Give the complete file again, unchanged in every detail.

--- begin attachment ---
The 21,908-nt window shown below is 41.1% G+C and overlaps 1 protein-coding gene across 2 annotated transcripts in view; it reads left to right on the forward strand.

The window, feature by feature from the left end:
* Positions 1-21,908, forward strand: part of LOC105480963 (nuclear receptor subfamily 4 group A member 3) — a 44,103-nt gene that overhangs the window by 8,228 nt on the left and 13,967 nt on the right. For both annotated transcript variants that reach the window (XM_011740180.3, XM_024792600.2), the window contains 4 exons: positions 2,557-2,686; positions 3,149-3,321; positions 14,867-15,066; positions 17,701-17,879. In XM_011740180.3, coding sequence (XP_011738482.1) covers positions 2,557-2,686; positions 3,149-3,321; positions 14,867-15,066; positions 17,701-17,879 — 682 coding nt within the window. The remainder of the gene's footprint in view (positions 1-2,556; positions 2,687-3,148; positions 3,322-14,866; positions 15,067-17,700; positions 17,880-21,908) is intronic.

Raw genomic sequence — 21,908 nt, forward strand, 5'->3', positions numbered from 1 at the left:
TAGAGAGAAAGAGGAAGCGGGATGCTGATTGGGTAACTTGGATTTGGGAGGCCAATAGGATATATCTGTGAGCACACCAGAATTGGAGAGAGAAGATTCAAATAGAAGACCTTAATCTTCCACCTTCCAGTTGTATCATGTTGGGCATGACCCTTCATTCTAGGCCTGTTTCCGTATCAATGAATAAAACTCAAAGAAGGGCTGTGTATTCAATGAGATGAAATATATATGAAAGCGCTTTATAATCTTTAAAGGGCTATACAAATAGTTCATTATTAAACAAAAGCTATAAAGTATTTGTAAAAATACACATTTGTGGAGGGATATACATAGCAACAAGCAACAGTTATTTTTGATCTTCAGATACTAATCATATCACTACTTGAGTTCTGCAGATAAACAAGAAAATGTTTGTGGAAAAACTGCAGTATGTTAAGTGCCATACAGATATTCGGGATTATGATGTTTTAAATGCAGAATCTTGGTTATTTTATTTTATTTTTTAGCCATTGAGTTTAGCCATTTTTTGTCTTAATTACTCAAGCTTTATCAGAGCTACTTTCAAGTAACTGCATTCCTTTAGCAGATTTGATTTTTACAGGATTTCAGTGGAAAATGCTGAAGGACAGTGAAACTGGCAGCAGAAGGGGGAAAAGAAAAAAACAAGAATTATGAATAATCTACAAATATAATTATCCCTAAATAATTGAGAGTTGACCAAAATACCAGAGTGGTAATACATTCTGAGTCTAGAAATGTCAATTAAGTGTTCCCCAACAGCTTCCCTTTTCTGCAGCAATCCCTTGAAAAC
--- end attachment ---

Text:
The 21,908-nt window shown below is 41.1% G+C and overlaps 1 protein-coding gene across 2 annotated transcripts in view; it reads left to right on the forward strand.

The window, feature by feature from the left end:
* Positions 1-21,908, forward strand: part of LOC105480963 (nuclear receptor subfamily 4 group A member 3) — a 44,103-nt gene that overhangs the window by 8,228 nt on the left and 13,967 nt on the right. For both annotated transcript variants that reach the window (XM_011740180.3, XM_024792600.2), the window contains 4 exons: positions 2,557-2,686; positions 3,149-3,321; positions 14,867-15,066; positions 17,701-17,879. In XM_011740180.3, coding sequence (XP_011738482.1) covers positions 2,557-2,686; positions 3,149-3,321; positions 14,867-15,066; positions 17,701-17,879 — 682 coding nt within the window. The remainder of the gene's footprint in view (positions 1-2,556; positions 2,687-3,148; positions 3,322-14,866; positions 15,067-17,700; positions 17,880-21,908) is intronic.

Raw genomic sequence — 21,908 nt, forward strand, 5'->3', positions numbered from 1 at the left:
TAGAGAGAAAGAGGAAGCGGGATGCTGATTGGGTAACTTGGATTTGGGAGGCCAATAGGATATATCTGTGAGCACACCAGAATTGGAGAGAGAAGATTCAAATAGAAGACCTTAATCTTCCACCTTCCAGTTGTATCATGTTGGGCATGACCCTTCATTCTAGGCCTGTTTCCGTATCAATGAATAAAACTCAAAGAAGGGCTGTGTATTCAATGAGATGAAATATATATGAAAGCGCTTTATAATCTTTAAAGGGCTATACAAATAGTTCATTATTAAACAAAAGCTATAAAGTATTTGTAAAAATACACATTTGTGGAGGGATATACATAGCAACAAGCAACAGTTATTTTTGATCTTCAGATACTAATCATATCACTACTTGAGTTCTGCAGATAAACAAGAAAATGTTTGTGGAAAAACTGCAGTATGTTAAGTGCCATACAGATATTCGGGATTATGATGTTTTAAATGCAGAATCTTGGTTATTTTATTTTATTTTTTAGCCATTGAGTTTAGCCATTTTTTGTCTTAATTACTCAAGCTTTATCAGAGCTACTTTCAAGTAACTGCATTCCTTTAGCAGATTTGATTTTTACAGGATTTCAGTGGAAAATGCTGAAGGACAGTGAAACTGGCAGCAGAAGGGGGAAAAGAAAAAAACAAGAATTATGAATAATCTACAAATATAATTATCCCTAAATAATTGAGAGTTGACCAAAATACCAGAGTGGTAATACATTCTGAGTCTAGAAATGTCAATTAAGTGTTCCCCAACAGCTTCCCTTTTCTGCAGCAATCCCTTGAAAAC